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Conrad Felixmuller

Cover: Death of the Poet Walter Rheiner 1925 – Los Angeles County Museum

The outbreak of war in 1914 was to be Felixüller's most significant experience, one which shaped his artistic attitude for the rest of his life. From the very beginning he felt revulsion towards the events of the time, and he was one of the few people who refused to join in the patriotic war euphoria. Felixmüller also began to think of his art as a form of political commitment.

In 1915 he travelled to Berlin, where he met a number of people who became important for his further work. He joined Pfemfert's circle of artists and writers. In his magazine, Pfemfert took an uncom­promising stand against the bourgeoisie and militarism, while at the same time rejecting any form of aestheticism. Through him, Felixmüller met Meidner, Raoul Hausmann, Grosz, Herzfelde and the poet Theodor Daubler, who had similar artistic and political views.

Felixüller's pictorial idiom drew upon two artistic sources. While in Dresden, the Brücke artists - even though they had been unable to influence official art - left their mark on the young Felixmüller. His formal repertoire, on the other hand, benefitted from the achieve­ments of Cubism. But although Felixmüller never gave up the unity of space in his paintings, he simplified the motifs by composing them from angular, block-like shapes. "Without being a 'Cubist'," he said, "I imposed the form of nature on the basic shape, on 'absolute form'.".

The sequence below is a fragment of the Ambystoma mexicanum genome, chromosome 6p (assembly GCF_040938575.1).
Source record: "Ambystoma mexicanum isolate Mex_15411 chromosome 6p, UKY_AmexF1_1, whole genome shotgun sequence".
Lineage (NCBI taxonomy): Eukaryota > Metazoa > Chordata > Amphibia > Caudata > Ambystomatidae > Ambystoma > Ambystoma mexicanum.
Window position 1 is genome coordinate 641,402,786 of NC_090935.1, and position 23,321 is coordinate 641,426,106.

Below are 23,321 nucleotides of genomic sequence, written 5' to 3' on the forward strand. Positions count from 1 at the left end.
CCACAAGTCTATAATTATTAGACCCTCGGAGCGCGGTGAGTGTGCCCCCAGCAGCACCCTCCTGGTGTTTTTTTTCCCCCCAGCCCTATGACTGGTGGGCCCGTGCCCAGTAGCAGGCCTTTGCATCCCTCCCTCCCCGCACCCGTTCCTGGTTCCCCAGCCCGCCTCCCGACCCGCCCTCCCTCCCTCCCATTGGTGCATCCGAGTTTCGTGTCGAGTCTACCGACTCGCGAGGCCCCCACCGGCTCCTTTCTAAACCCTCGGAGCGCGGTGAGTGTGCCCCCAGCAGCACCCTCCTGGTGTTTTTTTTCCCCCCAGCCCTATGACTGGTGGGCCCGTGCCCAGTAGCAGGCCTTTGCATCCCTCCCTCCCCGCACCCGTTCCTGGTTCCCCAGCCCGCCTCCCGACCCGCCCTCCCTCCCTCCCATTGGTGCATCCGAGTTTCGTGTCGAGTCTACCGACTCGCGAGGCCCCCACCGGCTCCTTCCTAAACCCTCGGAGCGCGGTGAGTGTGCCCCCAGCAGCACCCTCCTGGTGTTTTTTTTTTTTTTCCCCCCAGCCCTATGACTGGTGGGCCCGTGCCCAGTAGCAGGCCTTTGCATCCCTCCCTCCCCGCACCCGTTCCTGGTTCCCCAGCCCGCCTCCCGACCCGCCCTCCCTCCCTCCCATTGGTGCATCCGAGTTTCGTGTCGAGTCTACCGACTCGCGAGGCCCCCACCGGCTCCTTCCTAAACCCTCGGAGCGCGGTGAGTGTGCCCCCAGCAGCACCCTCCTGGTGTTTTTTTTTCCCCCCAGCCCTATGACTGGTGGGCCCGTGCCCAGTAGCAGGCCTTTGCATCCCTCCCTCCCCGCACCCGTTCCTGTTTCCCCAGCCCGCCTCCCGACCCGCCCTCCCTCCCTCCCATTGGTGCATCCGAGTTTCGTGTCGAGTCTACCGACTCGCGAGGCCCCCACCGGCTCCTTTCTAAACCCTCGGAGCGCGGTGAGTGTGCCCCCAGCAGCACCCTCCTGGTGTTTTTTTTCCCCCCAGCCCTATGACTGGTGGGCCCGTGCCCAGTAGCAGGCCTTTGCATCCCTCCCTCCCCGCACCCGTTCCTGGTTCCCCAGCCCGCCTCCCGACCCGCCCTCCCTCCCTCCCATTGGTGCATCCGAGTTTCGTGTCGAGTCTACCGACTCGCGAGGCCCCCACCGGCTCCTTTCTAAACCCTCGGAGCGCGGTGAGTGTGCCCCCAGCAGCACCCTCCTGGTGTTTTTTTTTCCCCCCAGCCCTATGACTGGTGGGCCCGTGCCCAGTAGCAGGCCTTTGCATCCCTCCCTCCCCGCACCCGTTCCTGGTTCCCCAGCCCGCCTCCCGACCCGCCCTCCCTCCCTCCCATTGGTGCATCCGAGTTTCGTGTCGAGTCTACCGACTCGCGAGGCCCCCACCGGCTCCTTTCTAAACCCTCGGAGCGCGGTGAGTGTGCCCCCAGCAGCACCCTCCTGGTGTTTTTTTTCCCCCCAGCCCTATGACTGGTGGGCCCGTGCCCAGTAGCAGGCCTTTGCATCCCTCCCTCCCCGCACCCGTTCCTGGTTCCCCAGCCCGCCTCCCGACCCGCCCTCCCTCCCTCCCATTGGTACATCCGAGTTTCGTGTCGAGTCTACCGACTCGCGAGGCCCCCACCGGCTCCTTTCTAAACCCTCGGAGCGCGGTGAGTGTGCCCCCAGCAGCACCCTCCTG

Felixmüller's art is never impartial. His pictures always express solidarity with the harsh living and working conditions of the common people, particularly miners. In this he was closer to Dix for a while - whose friendship he enjoyed for a brief period - than Grosz with his political agitation. Workers on Their Way Home  of 1921 and Factory Workers in the Rain (1922) as well as Death of the Poet Walter Rheiner  are typical examples of Felixüller's Expressionist paintings. When Felixmüller was offered a scho­larship in Rome in 1920, he decided to study the heavily industrialized Ruhr area instead.

He was also actively involved in the German Communist Party. In the mid-twenties, however, he realized that his revolutionary aims had failed and therefore changed his artistic style. His expressive distortions and harsh colours disappeared and were replaced by a Naturalist con­cept of space and more restrained colours. The private subjects, which had always been present in his politically committed work, now came to the fore. 

Expressionism Diemar Elger